Photo: Kate Milford. Punk musician Tamar-kali Brown, founder of Sista Grrrl Riots, performs at Willie Mae Rock Camp for Girls in 2010.

Vice’s new vertical, Broadly, is off to a strong start with reporting like Gaby Bess’ “Alternatives to Alternatives: the Black Grrrls Riot Ignored.” Tamar-kali Brown, Maya Glick, Simi Stone, and Honeychild Coleman founded Sista Grrrl Riots, an alternative safe space for black women punks to rock out and revolutionize. The founders continue to support each other and other women making music to this day.

On their first flyer:

“It was a lipstick heart with our silhouettes in it, like Charlie’s Angels, and we had weapons. I brought my father’s machetes and BB guns for our shoot.” But unlike the flyer’s silhouetted BB guns and machetes would suggest, the riot’s real ammunitions were electric violins, bass guitars, and the raging voices of women who were lifelong punk outsiders. On this momentous night at Brownies, a now-defunct rock club on Avenue A, these four women had found their place, playing to a packed crowd who could finally see versions of themselves onstage.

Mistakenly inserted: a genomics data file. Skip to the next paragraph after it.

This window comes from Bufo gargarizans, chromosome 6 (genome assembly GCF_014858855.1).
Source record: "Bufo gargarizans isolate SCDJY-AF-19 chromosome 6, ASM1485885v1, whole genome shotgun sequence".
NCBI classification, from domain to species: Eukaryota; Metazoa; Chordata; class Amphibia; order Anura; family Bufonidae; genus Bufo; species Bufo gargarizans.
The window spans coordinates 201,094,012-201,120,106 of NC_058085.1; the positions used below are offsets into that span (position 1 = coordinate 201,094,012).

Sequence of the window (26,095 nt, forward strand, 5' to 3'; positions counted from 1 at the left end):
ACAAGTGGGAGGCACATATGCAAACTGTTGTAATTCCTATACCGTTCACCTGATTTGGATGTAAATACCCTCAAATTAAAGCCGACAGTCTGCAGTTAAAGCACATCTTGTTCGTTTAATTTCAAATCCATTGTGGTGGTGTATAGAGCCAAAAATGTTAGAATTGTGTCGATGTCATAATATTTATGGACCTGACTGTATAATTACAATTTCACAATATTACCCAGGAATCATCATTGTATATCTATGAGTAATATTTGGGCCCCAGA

If you bore passing witness to this night, you might have casually referred to Brown, Glick, Stone, and Coleman as Riot Grrrls, if you didn’t know any better. They were girls. They were angry. They were tired of playing shitty gigs and taking a backseat to the boys. But these women would scoff at the thought of designating themselves “Riot Grrrls,” or just plain correct you. “You had Riot Grrrl,” Brown explained, “and this was a Sista Grrrl’s Riot.”

Their dedication to visibility and representation, in addition to sisterhood and killer musicianship, should not be underestimated:

The Riot Grrrl box may have been decidedly off-limits in the eyes of Brown and other black women who couldn’t see themselves in the movement, but as [Rhonda] Davis points out, these women shirked boxes, created their own wave, and reclaimed rock for black women. After all, rock music is black music. While the Sista Grrrls didn’t see themselves in Riot Grrrl or in the men they had been playing with in bands, they saw themselves in each other. “I got what Riot Grrrl was about. I didn’t think it was exclusive, but it didn’t feel inclusive to me,” said Brown. “I didn’t see myself or my story, and so that’s why Sista Grrrl came about later on–out of other women of color that I knew who were punk rock and navigated that scene and had similar feelings about it. Sista Grrrl was my response to Riot Grrrl because it just felt super white.”

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